Warning: Contains details that may be too graphic for some cat lovers.

Today's New York Times has an article titled Man who Strangled Cougar Cited a Lesson from His Cat. See He's no Chuck Norris but he did kill a mountain lion.

According to this story, given at a news conference on Thursday (02/14), in the presence of Colorado wildlife officials, the cougar was "perhaps 50 pounds". Mr. Kauffman, the runner, is 5 foot 10 inches and 150 pounds. He said he feared all through the encounter that the young cougar's "mother would come along and end the fight".

Wildlife officials said "they trapped two other young mountain lions....after Mr. Kauffman was ambushed and both appeared to have been hungry."

Mr. Kauffman killed the young cat with two legs, one knee on the cat's rear legs and the other foot on the cat's neck, plus one hand, the wrist of the other hand being firmly gripped in the cat's jaws throughout.

My question: At what age do cougars live independently of their mothers, and is a 50 pound young cougar likely to be successful enough as a hunter to survive independently? (A picture of a cougar of this age/weight would be most welcome, but is not necessary to satisfactorily answer this question.)

One can't help but speculate that the three juvenile cougars were litter-mates and that their mother might have been dead.

1 Answer 1


It probably was, as 50 lbs is way beyond the size at which they are weaned. However, mountain lion cubs will stay with the mom for up to 18 months.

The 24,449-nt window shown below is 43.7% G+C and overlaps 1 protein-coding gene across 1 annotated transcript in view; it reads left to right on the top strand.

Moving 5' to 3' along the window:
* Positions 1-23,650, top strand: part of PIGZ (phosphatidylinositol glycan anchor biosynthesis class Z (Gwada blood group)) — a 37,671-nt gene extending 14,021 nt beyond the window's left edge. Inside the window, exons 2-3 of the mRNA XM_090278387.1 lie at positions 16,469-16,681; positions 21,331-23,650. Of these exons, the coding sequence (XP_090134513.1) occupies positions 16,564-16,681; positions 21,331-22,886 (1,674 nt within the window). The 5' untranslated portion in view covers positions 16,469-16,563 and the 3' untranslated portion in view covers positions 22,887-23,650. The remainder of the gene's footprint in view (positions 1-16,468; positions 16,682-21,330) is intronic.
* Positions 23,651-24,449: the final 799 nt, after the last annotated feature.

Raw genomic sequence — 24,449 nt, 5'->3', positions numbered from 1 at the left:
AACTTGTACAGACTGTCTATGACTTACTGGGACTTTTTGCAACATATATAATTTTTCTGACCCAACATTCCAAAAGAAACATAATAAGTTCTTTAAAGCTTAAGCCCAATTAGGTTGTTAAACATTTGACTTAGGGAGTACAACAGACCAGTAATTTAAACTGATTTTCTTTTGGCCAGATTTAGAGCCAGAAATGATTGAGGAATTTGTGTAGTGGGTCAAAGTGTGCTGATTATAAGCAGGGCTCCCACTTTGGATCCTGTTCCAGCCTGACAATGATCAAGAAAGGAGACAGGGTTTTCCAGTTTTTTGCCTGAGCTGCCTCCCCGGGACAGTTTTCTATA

Female cougars probably begin leading their kittens to kills as early as 7 to 8 weeks. The mother also carries meat to her young from kills until weaning age (2 to 3 months), at which point the cubs weigh in at between 7 and 9 pounds. As the kittens grow older, the mother will leave them at kills, frequently for days at a time, while she goes in search of the next prey.(6) As the kittens grow and become stronger, the mother will range farther in search of prey.


As they grow stronger and more skilled at stalking, kittens will separate from their mother for days at a time and hunt on their own. This growing independence is a precursor to young lions leaving their mother and going in search their own home range.


Kittens can survive on their own as early as 6 months, such as when the mother is killed or dies of natural causes, but this appears to be rare. Typically, the young cougars will remain with their mother for 12 to 18 months. This allows them to hone their hunting skills and gives them time to develop their killing bite.


So it's certainly possible for them to be on their own at the time and still be traveling with the mother mountain lion.

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